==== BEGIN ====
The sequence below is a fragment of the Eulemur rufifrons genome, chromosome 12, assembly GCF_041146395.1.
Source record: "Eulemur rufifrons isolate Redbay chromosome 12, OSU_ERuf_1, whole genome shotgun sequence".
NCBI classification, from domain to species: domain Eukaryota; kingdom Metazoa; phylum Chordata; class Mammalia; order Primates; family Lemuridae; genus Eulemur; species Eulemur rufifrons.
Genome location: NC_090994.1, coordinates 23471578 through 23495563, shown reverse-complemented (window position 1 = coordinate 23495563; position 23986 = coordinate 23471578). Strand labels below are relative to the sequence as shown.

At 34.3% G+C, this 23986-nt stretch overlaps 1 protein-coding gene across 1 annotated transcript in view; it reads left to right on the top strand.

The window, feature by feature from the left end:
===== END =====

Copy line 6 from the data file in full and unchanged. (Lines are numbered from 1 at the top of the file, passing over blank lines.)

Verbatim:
The window, feature by feature from the left end: